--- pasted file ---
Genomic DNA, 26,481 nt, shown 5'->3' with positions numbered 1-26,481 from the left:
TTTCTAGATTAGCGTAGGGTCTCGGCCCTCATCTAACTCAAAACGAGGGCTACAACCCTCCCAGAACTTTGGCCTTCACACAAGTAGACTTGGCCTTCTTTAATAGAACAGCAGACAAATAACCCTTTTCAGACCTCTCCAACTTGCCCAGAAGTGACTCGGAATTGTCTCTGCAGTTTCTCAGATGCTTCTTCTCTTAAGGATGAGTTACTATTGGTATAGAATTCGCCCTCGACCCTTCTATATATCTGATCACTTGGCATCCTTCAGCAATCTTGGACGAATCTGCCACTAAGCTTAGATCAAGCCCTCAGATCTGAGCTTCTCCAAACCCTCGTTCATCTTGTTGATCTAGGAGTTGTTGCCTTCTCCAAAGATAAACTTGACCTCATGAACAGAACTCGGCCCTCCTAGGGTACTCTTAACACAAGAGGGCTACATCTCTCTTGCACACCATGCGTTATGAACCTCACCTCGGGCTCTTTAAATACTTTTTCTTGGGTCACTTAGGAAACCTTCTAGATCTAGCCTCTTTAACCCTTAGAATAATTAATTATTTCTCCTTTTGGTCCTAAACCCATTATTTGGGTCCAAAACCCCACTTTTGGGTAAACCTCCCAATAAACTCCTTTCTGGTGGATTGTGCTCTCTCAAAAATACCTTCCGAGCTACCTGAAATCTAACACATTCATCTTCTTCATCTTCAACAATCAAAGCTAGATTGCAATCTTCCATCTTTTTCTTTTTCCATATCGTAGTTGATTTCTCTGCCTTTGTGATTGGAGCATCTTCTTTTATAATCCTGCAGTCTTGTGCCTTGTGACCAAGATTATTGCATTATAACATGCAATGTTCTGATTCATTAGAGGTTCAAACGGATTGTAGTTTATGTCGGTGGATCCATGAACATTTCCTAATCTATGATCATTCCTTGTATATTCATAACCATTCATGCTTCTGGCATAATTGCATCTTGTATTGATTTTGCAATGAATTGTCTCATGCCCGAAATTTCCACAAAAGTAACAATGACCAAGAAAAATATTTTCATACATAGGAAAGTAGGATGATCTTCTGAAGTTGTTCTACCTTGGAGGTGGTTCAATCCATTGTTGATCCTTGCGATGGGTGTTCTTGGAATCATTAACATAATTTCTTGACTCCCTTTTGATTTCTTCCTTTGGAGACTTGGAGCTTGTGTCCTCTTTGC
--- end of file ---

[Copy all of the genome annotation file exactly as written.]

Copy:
Genomic DNA, 26,481 nt, shown 5'->3' with positions numbered 1-26,481 from the left:
TTTCTAGATTAGCGTAGGGTCTCGGCCCTCATCTAACTCAAAACGAGGGCTACAACCCTCCCAGAACTTTGGCCTTCACACAAGTAGACTTGGCCTTCTTTAATAGAACAGCAGACAAATAACCCTTTTCAGACCTCTCCAACTTGCCCAGAAGTGACTCGGAATTGTCTCTGCAGTTTCTCAGATGCTTCTTCTCTTAAGGATGAGTTACTATTGGTATAGAATTCGCCCTCGACCCTTCTATATATCTGATCACTTGGCATCCTTCAGCAATCTTGGACGAATCTGCCACTAAGCTTAGATCAAGCCCTCAGATCTGAGCTTCTCCAAACCCTCGTTCATCTTGTTGATCTAGGAGTTGTTGCCTTCTCCAAAGATAAACTTGACCTCATGAACAGAACTCGGCCCTCCTAGGGTACTCTTAACACAAGAGGGCTACATCTCTCTTGCACACCATGCGTTATGAACCTCACCTCGGGCTCTTTAAATACTTTTTCTTGGGTCACTTAGGAAACCTTCTAGATCTAGCCTCTTTAACCCTTAGAATAATTAATTATTTCTCCTTTTGGTCCTAAACCCATTATTTGGGTCCAAAACCCCACTTTTGGGTAAACCTCCCAATAAACTCCTTTCTGGTGGATTGTGCTCTCTCAAAAATACCTTCCGAGCTACCTGAAATCTAACACATTCATCTTCTTCATCTTCAACAATCAAAGCTAGATTGCAATCTTCCATCTTTTTCTTTTTCCATATCGTAGTTGATTTCTCTGCCTTTGTGATTGGAGCATCTTCTTTTATAATCCTGCAGTCTTGTGCCTTGTGACCAAGATTATTGCATTATAACATGCAATGTTCTGATTCATTAGAGGTTCAAACGGATTGTAGTTTATGTCGGTGGATCCATGAACATTTCCTAATCTATGATCATTCCTTGTATATTCATAACCATTCATGCTTCTGGCATAATTGCATCTTGTATTGATTTTGCAATGAATTGTCTCATGCCCGAAATTTCCACAAAAGTAACAATGACCAAGAAAAATATTTTCATACATAGGAAAGTAGGATGATCTTCTGAAGTTGTTCTACCTTGGAGGTGGTTCAATCCATTGTTGATCCTTGCGATGGGTGTTCTTGGAATCATTAACATAATTTCTTGACTCCCTTTTGATTTCTTCCTTTGGAGACTTGGAGCTTGTGTCCTCTTTGC